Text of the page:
Sharing Web Content in Disconnected or Rural Environments

Schools in the developing world and rural or remote areas frequently do not have high bandwidth or reliable connections, limiting their access to web content. As a result, schools are increasingly turning to Offline Educational Resources (OERs), employing purpose-built local hardware to serve content. These approaches can be expensive and difficult to maintain in resource-constrained settings.
People Impacted
$ 550B
Potential Funding
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the problem
Nature and Context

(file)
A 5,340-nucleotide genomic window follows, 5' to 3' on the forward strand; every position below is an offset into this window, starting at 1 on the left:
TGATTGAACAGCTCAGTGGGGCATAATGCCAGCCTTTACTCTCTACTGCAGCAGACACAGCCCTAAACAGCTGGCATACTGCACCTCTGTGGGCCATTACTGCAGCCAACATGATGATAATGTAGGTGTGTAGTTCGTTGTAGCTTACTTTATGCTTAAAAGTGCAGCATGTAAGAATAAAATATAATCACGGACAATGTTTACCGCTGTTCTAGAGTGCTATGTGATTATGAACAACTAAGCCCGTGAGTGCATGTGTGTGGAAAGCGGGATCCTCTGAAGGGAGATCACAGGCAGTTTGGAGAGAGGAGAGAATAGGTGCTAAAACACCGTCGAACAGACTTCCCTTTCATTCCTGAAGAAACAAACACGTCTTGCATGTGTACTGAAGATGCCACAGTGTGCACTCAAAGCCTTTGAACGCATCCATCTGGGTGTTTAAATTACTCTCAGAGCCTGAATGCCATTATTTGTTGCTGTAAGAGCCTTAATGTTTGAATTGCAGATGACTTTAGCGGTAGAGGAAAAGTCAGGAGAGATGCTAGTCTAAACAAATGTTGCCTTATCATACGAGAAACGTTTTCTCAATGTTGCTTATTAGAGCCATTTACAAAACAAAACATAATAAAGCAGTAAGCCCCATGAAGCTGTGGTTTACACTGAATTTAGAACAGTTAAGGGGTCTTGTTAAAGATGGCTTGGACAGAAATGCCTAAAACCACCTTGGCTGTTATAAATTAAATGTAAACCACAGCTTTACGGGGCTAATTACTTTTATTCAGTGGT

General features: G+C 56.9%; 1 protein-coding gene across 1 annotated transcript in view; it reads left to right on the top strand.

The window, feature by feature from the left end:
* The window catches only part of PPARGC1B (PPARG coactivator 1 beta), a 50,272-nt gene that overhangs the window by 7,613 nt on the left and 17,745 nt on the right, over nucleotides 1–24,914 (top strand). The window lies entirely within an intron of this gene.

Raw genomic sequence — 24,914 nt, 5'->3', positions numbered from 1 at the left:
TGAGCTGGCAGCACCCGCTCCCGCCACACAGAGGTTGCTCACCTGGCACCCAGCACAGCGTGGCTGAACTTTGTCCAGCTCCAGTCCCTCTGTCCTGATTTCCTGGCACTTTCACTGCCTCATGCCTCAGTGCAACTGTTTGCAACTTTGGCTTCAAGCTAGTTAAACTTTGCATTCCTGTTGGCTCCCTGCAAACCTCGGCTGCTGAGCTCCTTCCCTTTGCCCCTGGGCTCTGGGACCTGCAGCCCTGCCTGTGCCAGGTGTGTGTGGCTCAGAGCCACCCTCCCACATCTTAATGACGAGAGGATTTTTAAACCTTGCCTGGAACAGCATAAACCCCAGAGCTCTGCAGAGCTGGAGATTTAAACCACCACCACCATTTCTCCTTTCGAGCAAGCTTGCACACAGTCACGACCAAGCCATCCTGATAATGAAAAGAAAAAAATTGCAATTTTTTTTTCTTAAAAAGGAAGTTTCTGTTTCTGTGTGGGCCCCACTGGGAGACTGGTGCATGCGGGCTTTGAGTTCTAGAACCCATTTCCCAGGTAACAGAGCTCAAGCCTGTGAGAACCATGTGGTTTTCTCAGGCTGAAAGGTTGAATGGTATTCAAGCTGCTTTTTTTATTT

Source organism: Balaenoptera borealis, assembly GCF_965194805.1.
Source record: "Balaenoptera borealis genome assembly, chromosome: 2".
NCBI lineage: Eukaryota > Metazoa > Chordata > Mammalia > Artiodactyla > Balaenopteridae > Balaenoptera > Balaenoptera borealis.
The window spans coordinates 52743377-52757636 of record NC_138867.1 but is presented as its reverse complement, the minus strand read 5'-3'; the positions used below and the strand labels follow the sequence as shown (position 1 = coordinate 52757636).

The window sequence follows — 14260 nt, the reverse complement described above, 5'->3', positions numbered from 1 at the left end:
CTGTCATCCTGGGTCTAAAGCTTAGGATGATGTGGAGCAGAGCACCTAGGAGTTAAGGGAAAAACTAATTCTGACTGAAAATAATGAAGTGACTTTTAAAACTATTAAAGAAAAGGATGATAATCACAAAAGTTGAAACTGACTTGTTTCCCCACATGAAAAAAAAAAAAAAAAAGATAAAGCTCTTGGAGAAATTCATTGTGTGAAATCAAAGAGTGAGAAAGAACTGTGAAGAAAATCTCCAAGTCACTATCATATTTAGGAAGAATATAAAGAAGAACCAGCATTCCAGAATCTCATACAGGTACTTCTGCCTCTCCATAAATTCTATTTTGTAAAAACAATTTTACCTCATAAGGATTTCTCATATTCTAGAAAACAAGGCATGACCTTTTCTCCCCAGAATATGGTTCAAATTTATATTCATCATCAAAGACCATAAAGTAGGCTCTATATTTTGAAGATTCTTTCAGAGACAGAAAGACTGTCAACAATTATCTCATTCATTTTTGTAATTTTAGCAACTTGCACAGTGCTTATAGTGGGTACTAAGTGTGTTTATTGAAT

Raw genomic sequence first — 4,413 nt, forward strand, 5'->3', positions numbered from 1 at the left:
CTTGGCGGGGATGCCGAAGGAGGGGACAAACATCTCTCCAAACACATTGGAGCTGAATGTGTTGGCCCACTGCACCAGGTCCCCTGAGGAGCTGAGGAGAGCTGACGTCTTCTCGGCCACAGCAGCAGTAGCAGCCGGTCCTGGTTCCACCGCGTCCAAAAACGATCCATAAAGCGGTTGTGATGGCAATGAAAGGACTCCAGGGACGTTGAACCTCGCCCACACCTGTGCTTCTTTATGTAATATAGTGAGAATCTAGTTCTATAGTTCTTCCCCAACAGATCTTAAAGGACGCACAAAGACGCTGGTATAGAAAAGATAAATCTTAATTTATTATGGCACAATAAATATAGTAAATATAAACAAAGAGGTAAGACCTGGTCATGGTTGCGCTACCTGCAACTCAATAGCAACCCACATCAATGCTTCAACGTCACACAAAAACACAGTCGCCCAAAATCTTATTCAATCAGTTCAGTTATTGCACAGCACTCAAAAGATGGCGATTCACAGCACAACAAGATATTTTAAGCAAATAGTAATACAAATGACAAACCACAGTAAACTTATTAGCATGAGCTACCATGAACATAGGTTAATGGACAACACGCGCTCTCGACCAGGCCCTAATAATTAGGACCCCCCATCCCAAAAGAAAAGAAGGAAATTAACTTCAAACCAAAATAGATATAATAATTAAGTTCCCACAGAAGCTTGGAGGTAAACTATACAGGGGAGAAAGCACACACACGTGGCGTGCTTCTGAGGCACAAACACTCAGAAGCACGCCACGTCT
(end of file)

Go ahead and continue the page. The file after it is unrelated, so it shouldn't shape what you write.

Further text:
The web has tremendous potential to enable education for users in emerging markets and rural communities. With an increasing amount of free or open-use educational content becoming available online (Khan Academy, Wikipedia for Schools, etc.), schools in developing regions can bring vast quantities of human knowledge directly into the classroom. However, the web is built with the assumption of fast, free, and always-on connectivity. This presents a substantial challenge to schools in developing regions, which often have slow or intermittent Internet connectivity, such as a flaky dialup connection. While modern web standards make it possible to develop sites that can be used offline (e.g., using ServiceWorkers to persist content in the browser), this approach does not scale to the vast quantity of legacy web content.

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